the receiver is arranged to determine for each subblock whether the correct demodulation method was selected for it and
the decoder is arranged to convert such subblocks to sequences of neutral soft decoding values for which it is found that the correct demodulation method was not selected, where said soft decoding values indicate equal probabilities for all allowed state transitions in the decoding process.
If conventional channel decoding arrangements are used, incorrectly demodulating a burst will produce a sequence of bits which represent basically a random selection of bit values 0 and 1. However, there is also known a concept called soft decoding, which means that the demodulator does not give unambiguous bit values at its output but a number of transition probabilities that represent the probability of certain state transitions in the channel decoder. By using soft decoding (as in some cases of more general digital decoding) it is possible to correctly decode even a digital information sequence where some bits or bit combinations have completely unknown values. According to the invention, after it has been established that a certain burst has been incorrectly demodulated, the corresponding demodulation results are replaced with a sequence of soft decoding values that give an equal probability to all allowed state transitions in the channel decoder.
Interleaving is usually applied when the contents of a channel encoded block of information is mapped into transmission bursts. This ensures that even if one burst is lost in the receiver in the sense that it only gives rise to a sequence of neutral soft decoding values, it may still be possible to correctly decode the block of information to which the burst belonged: the neutral soft decoding values will only appear at isolated locations in the sequence that is input to the channel decoder, so the information about allowed state transitions in the channel decoder and the correctly demodulated soft decoding values from the other burst(s) may be enough to reconstruct the original bit sequence that was channel encoded in the transmitter. The probability of correct channel decoding despite of “erasures” increases if the receiver has the possibility of using iterative decoding, where the results of a previous decoding round as well as the original demodulated soft decoding values are used as input information to a subsequent decoding round.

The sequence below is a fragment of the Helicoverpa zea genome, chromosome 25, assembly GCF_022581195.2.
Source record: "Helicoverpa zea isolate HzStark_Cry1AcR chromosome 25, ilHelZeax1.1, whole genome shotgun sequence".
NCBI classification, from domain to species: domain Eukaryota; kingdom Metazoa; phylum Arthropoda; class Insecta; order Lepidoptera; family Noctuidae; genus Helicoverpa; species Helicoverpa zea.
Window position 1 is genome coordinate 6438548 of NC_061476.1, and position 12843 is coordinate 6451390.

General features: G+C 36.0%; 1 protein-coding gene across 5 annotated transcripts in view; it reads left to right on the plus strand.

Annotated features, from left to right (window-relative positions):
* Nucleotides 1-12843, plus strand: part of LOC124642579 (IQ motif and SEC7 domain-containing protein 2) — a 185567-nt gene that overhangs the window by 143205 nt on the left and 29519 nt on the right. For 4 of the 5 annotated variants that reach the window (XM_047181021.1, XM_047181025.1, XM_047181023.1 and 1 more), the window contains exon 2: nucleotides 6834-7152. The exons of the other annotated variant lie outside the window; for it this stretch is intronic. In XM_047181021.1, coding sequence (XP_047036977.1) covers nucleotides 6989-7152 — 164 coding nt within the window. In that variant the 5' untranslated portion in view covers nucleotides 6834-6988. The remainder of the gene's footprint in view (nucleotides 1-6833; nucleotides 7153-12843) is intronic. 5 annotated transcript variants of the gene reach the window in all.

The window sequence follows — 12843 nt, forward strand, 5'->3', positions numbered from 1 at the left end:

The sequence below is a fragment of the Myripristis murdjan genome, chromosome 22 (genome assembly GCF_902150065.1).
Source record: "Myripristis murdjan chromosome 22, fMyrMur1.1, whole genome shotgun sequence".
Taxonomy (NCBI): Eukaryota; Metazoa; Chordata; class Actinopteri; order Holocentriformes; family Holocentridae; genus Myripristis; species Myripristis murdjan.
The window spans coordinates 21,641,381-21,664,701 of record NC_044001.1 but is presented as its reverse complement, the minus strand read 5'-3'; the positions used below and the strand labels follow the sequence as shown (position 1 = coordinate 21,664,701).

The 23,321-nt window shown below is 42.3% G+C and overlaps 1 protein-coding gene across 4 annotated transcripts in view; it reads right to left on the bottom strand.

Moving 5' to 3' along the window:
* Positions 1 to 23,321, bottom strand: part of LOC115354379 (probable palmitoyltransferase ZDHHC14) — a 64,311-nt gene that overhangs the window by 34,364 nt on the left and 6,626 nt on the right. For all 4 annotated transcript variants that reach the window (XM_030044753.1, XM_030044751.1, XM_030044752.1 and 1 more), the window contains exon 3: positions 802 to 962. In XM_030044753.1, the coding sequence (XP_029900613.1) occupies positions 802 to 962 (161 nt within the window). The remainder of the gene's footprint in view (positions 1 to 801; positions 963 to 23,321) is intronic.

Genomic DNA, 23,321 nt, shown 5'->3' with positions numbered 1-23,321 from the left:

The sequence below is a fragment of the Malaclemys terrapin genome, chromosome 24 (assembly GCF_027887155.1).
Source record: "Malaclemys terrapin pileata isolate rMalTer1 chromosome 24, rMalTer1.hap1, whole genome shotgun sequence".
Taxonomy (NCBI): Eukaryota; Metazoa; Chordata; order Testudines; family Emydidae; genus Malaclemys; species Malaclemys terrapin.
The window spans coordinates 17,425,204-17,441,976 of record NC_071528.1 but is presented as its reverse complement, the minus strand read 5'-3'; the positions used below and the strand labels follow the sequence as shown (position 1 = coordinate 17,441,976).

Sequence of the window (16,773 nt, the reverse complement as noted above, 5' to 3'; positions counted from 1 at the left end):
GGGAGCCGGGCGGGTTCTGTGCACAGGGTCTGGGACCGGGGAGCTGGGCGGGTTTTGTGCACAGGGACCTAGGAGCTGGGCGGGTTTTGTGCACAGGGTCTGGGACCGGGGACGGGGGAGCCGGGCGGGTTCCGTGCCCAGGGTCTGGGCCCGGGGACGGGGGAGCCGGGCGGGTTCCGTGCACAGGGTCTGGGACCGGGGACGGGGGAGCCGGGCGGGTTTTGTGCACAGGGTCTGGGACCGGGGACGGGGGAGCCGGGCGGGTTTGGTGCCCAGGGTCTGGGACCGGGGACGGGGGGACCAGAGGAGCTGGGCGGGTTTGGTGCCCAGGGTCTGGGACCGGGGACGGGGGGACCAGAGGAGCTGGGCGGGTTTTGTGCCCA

An advantageous way of recognizing a certain burst as incorrectly demodulated is to observe the received burst sequence in the light of the known limitations that govern the allowed changes of modulation method. If at a certain point it is found out with reasonable certainty that a change of modulation method has occurred, it may immediately be deduced that at least as many bursts as the predefined minimum number before the observed change should have been demodulated with the first demdulation method, and at least as many bursts after the observed change must be demodulated with the second demodulation method.